A typical Thai sweet treat is kanom babin. A good kanom babin should be quite crisp, yet luscious, without being too coloured. Each of the flours used in these toasted pikelets have different characteristics, which give the dough a crunch, weight, texture and lightness.






Skill level

Average: 3.2 (61 votes)


  • 40 g (½ cup) sticky rice flour, sifted
  • 20 g (2 tbsp) plain flour, sifted
  • 20 g (2 tbsp) rice flour, sifted
  • 20 g (2 tbsp) arrowroot flour, sifted
  • 1 g (1 pinch) salt
  • about 125 ml (½ cup) jasmine water (or plain water will do)
  • 180 g (1 cup) heaped palm sugar
  • 125 g (½ cup) coconut cream
  • 1-2 pandanus leaf, tied in a knot
  • 3 large chicken eggs
  • 360 g (3 cups) finely shredded fresh coconut flesh
  • 125 g (½ cup) coconut cream, extra
  • 80 g (¼ cup) coconut oil

Cook's notes

Oven temperatures are for conventional; if using fan-forced (convection), reduce the temperature by 20˚C. | We use Australian tablespoons and cups: 1 teaspoon equals 5 ml; 1 tablespoon equals 20 ml; 1 cup equals 250 ml. | All herbs are fresh (unless specified) and cups are lightly packed. | All vegetables are medium size and peeled, unless specified. | All eggs are 55-60 g, unless specified.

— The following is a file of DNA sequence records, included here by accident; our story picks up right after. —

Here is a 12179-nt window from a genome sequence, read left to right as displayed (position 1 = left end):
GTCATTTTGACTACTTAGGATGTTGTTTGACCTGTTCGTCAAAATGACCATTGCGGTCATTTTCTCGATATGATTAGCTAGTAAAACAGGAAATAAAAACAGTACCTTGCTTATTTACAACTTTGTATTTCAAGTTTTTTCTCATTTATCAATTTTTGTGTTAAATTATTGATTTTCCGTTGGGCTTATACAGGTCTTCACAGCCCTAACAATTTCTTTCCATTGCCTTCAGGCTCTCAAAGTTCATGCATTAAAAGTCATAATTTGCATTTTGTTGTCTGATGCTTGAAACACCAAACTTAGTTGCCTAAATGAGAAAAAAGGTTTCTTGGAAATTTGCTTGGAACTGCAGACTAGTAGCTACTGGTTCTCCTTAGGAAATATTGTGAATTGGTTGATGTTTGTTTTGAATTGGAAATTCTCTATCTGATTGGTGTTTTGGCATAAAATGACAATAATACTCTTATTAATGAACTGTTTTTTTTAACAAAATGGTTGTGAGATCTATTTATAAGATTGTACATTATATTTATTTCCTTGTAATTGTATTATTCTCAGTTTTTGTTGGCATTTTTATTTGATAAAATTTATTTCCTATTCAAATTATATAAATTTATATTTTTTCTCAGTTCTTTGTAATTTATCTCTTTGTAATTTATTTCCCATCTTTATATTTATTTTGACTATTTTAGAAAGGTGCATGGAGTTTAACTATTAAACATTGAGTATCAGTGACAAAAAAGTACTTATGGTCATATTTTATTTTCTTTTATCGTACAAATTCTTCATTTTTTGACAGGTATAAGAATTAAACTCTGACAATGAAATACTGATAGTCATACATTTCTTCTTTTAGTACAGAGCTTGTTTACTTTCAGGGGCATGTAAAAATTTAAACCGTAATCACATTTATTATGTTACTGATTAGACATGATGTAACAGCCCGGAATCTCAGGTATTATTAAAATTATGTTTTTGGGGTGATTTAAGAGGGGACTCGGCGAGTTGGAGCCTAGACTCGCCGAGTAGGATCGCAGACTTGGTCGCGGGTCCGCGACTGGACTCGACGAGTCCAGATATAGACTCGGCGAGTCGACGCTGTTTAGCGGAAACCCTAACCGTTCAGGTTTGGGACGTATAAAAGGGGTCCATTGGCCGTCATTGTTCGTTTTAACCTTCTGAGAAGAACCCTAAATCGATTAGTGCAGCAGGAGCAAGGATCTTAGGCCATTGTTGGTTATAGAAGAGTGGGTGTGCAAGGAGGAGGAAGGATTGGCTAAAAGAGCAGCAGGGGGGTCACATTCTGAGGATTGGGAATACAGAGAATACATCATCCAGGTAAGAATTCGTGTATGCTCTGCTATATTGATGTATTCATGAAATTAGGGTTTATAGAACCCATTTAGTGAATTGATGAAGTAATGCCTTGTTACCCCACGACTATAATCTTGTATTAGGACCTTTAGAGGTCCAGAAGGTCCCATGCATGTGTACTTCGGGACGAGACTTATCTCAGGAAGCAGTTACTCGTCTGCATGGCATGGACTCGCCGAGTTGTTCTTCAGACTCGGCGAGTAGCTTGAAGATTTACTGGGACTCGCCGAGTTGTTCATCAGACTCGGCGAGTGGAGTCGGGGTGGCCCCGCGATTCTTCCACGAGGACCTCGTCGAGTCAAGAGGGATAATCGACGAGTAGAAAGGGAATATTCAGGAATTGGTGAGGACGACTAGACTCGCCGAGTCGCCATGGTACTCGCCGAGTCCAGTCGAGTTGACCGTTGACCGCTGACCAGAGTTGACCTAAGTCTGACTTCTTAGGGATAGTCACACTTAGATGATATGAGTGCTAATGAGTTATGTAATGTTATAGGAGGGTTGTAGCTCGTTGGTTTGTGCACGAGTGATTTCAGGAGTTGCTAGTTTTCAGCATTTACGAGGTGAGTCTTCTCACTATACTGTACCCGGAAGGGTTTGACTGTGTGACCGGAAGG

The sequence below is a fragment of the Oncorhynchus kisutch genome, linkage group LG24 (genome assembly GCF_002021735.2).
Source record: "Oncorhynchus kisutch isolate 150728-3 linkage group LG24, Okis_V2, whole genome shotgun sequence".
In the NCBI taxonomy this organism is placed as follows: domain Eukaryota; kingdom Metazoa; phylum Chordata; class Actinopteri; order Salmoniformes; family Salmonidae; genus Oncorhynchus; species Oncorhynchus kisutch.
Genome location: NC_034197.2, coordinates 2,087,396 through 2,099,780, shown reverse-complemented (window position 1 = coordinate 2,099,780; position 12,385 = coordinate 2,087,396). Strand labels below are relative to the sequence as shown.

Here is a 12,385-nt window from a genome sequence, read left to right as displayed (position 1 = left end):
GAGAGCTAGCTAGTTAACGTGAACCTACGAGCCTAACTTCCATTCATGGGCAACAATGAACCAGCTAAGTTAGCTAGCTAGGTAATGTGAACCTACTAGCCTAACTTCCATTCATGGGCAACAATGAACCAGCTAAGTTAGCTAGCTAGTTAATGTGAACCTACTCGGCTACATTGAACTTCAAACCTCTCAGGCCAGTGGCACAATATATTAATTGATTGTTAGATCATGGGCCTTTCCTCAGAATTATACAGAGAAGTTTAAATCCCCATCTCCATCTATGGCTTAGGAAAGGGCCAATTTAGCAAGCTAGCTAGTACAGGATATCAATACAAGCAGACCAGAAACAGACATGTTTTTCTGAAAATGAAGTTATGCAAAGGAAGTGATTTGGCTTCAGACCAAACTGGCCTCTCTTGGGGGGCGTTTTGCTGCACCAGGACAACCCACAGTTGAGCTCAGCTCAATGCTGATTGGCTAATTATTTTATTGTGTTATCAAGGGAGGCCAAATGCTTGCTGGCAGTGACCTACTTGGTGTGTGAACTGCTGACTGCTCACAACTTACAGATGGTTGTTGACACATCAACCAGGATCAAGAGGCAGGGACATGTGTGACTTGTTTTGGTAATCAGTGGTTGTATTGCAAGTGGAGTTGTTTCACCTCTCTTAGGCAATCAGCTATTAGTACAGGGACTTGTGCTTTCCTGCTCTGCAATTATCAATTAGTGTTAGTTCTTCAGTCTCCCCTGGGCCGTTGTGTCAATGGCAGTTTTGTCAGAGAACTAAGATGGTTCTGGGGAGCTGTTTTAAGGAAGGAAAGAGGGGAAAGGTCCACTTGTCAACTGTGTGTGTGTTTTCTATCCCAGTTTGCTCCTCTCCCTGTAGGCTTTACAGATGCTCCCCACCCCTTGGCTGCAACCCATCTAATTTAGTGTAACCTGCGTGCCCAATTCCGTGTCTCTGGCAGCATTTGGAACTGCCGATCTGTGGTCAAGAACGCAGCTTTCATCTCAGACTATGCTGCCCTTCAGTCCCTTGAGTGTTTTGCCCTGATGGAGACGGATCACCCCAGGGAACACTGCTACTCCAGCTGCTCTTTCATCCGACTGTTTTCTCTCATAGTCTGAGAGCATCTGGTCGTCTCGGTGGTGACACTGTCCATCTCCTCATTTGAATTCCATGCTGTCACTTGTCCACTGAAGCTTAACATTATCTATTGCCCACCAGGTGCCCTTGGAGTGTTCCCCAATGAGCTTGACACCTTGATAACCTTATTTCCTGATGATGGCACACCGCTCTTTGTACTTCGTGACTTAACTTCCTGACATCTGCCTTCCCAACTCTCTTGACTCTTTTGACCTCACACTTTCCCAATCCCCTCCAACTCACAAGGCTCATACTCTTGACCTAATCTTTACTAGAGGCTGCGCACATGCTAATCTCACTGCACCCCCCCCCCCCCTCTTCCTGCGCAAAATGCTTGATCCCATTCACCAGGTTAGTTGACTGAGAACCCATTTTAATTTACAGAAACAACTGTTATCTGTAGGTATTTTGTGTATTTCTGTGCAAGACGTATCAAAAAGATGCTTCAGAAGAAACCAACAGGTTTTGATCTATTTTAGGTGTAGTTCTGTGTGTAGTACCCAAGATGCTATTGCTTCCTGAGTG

Resting time 1 hour

Make the dough by combining the flours and salt, then mix in the water gradually until you get a smooth, almost firm dough. Wrap in a tea towel and allow to rest for at least 1 hour at room temperature.

Combine the coconut cream, palm sugar and pandanus leaf in a small saucepan over medium-low heat and cook until it just begins to boil. Allow to cool slightly until just warm.

Using your hands, work the dough into the coconut syrup until it is dissolved, then and pass the mixture through a sieve.

Stir in the grated coconut, then add the eggs, one at a time. Finally add the extra ½ cup coconut cream and combine until you have a thick almost-pancake-like batter.

Heat a heavy-based frypan over medium heat, then smear with the coconut oil. Place spoonfuls of the mixture into the hot pan, making sure you have a good coconut flesh to mixture ratio. Once the mixture begins to bubble up like a pikelet, turn over and cook the other side, begin careful to not let them scorch.